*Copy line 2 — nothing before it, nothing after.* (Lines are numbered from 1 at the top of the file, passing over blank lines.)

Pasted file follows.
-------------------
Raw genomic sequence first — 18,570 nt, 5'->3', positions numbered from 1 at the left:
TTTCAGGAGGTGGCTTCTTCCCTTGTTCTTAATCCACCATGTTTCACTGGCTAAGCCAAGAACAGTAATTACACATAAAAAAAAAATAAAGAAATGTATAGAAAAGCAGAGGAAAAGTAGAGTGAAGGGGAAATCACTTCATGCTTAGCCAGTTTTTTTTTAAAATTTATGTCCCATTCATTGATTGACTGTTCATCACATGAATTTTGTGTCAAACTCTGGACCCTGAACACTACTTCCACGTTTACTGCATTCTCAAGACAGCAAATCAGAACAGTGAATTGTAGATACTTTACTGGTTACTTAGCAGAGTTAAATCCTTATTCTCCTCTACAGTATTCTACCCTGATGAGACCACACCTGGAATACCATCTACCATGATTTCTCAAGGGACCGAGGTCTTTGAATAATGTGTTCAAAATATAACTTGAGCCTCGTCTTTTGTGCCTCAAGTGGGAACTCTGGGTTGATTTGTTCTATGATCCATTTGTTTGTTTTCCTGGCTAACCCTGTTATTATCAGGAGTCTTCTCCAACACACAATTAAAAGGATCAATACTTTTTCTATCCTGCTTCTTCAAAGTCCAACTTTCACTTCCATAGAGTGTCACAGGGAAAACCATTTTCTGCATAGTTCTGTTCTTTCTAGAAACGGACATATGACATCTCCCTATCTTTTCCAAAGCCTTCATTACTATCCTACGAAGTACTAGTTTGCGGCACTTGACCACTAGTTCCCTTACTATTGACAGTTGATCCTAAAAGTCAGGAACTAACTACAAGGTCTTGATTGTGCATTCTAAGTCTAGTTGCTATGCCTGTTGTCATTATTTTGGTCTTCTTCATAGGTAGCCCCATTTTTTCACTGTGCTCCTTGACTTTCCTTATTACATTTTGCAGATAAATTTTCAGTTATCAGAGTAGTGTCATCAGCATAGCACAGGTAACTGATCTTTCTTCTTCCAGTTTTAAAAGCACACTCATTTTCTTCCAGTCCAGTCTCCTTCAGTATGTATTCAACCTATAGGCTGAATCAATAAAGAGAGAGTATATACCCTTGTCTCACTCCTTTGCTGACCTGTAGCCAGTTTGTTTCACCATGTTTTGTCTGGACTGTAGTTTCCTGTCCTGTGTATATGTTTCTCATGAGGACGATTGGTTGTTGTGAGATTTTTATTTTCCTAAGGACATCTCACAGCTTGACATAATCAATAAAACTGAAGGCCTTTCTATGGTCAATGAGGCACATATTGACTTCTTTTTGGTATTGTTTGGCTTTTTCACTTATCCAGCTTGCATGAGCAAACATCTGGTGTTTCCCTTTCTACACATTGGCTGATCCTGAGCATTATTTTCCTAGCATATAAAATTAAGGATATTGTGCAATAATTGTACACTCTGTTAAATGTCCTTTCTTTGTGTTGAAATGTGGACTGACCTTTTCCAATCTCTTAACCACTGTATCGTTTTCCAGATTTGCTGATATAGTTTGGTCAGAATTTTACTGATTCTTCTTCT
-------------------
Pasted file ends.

TTTCAGGAGGTGGCTTCTTCCCTTGTTCTTAATCCACCATGTTTCACTGGCTAAGCCAAGAACAGTAATTACACATAAAAAAAAAATAAAGAAATGTATAGAAAAGCAGAGGAAAAGTAGAGTGAAGGGGAAATCACTTCATGCTTAGCCAGTTTTTTTTTAAAATTTATGTCCCATTCATTGATTGACTGTTCATCACATGAATTTTGTGTCAAACTCTGGACCCTGAACACTACTTCCACGTTTACTGCATTCTCAAGACAGCAAATCAGAACAGTGAATTGTAGATACTTTACTGGTTACTTAGCAGAGTTAAATCCTTATTCTCCTCTACAGTATTCTACCCTGATGAGACCACACCTGGAATACCATCTACCATGATTTCTCAAGGGACCGAGGTCTTTGAATAATGTGTTCAAAATATAACTTGAGCCTCGTCTTTTGTGCCTCAAGTGGGAACTCTGGGTTGATTTGTTCTATGATCCATTTGTTTGTTTTCCTGGCTAACCCTGTTATTATCAGGAGTCTTCTCCAACACACAATTAAAAGGATCAATACTTTTTCTATCCTGCTTCTTCAAAGTCCAACTTTCACTTCCATAGAGTGTCACAGGGAAAACCATTTTCTGCATAGTTCTGTTCTTTCTAGAAACGGACATATGACATCTCCCTATCTTTTCCAAAGCCTTCATTACTATCCTACGAAGTACTAGTTTGCGGCACTTGACCACTAGTTCCCTTACTATTGACAGTTGATCCTAAAAGTCAGGAACTAACTACAAGGTCTTGATTGTGCATTCTAAGTCTAGTTGCTATGCCTGTTGTCATTATTTTGGTCTTCTTCATAGGTAGCCCCATTTTTTCACTGTGCTCCTTGACTTTCCTTATTACATTTTGCAGATAAATTTTCAGTTATCAGAGTAGTGTCATCAGCATAGCACAGGTAACTGATCTTTCTTCTTCCAGTTTTAAAAGCACACTCATTTTCTTCCAGTCCAGTCTCCTTCAGTATGTATTCAACCTATAGGCTGAATCAATAAAGAGAGAGTATATACCCTTGTCTCACTCCTTTGCTGACCTGTAGCCAGTTTGTTTCACCATGTTTTGTCTGGACTGTAGTTTCCTGTCCTGTGTATATGTTTCTCATGAGGACGATTGGTTGTTGTGAGATTTTTATTTTCCTAAGGACATCTCACAGCTTGACATAATCAATAAAACTGAAGGCCTTTCTATGGTCAATGAGGCACATATTGACTTCTTTTTGGTATTGTTTGGCTTTTTCACTTATCCAGCTTGCATGAGCAAACATCTGGTGTTTCCCTTTCTACACATTGGCTGATCCTGAGCATTATTTTCCTAGCATATAAAATTAAGGATATTGTGCAATAATTGTACACTCTGTTAAATGTCCTTTCTTTGTGTTGAAATGTGGACTGACCTTTTCCAATCTCTTAACCACTGTATCGTTTTCCAGATTTGCTGATATAGTTTGGTCAGAATTTTACTGATTCTTCTTCT